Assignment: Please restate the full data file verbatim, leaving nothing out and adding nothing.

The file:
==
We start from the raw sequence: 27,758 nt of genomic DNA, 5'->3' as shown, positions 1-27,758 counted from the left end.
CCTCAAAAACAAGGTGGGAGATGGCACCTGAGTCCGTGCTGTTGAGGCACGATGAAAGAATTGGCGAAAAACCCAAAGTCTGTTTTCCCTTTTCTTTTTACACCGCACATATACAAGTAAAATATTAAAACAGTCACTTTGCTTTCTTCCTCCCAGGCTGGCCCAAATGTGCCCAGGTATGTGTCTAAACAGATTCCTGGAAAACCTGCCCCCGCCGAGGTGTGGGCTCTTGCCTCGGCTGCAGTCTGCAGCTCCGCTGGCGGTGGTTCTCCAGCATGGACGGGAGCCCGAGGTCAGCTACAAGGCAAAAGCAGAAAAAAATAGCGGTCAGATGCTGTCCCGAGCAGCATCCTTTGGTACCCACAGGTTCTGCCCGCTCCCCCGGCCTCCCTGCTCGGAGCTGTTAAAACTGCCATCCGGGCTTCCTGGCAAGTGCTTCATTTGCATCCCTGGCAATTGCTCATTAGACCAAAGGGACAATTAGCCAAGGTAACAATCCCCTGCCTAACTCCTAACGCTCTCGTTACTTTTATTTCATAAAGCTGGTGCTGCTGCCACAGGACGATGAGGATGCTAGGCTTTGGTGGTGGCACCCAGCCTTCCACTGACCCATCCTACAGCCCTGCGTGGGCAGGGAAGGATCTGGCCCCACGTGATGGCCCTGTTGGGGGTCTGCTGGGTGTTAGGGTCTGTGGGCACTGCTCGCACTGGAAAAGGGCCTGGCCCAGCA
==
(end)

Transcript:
We start from the raw sequence: 27,758 nt of genomic DNA, 5'->3' as shown, positions 1-27,758 counted from the left end.
CCTCAAAAACAAGGTGGGAGATGGCACCTGAGTCCGTGCTGTTGAGGCACGATGAAAGAATTGGCGAAAAACCCAAAGTCTGTTTTCCCTTTTCTTTTTACACCGCACATATACAAGTAAAATATTAAAACAGTCACTTTGCTTTCTTCCTCCCAGGCTGGCCCAAATGTGCCCAGGTATGTGTCTAAACAGATTCCTGGAAAACCTGCCCCCGCCGAGGTGTGGGCTCTTGCCTCGGCTGCAGTCTGCAGCTCCGCTGGCGGTGGTTCTCCAGCATGGACGGGAGCCCGAGGTCAGCTACAAGGCAAAAGCAGAAAAAAATAGCGGTCAGATGCTGTCCCGAGCAGCATCCTTTGGTACCCACAGGTTCTGCCCGCTCCCCCGGCCTCCCTGCTCGGAGCTGTTAAAACTGCCATCCGGGCTTCCTGGCAAGTGCTTCATTTGCATCCCTGGCAATTGCTCATTAGACCAAAGGGACAATTAGCCAAGGTAACAATCCCCTGCCTAACTCCTAACGCTCTCGTTACTTTTATTTCATAAAGCTGGTGCTGCTGCCACAGGACGATGAGGATGCTAGGCTTTGGTGGTGGCACCCAGCCTTCCACTGACCCATCCTACAGCCCTGCGTGGGCAGGGAAGGATCTGGCCCCACGTGATGGCCCTGTTGGGGGTCTGCTGGGTGTTAGGGTCTGTGGGCACTGCTCGCACTGGAAAAGGGCCTGGCCCAGCA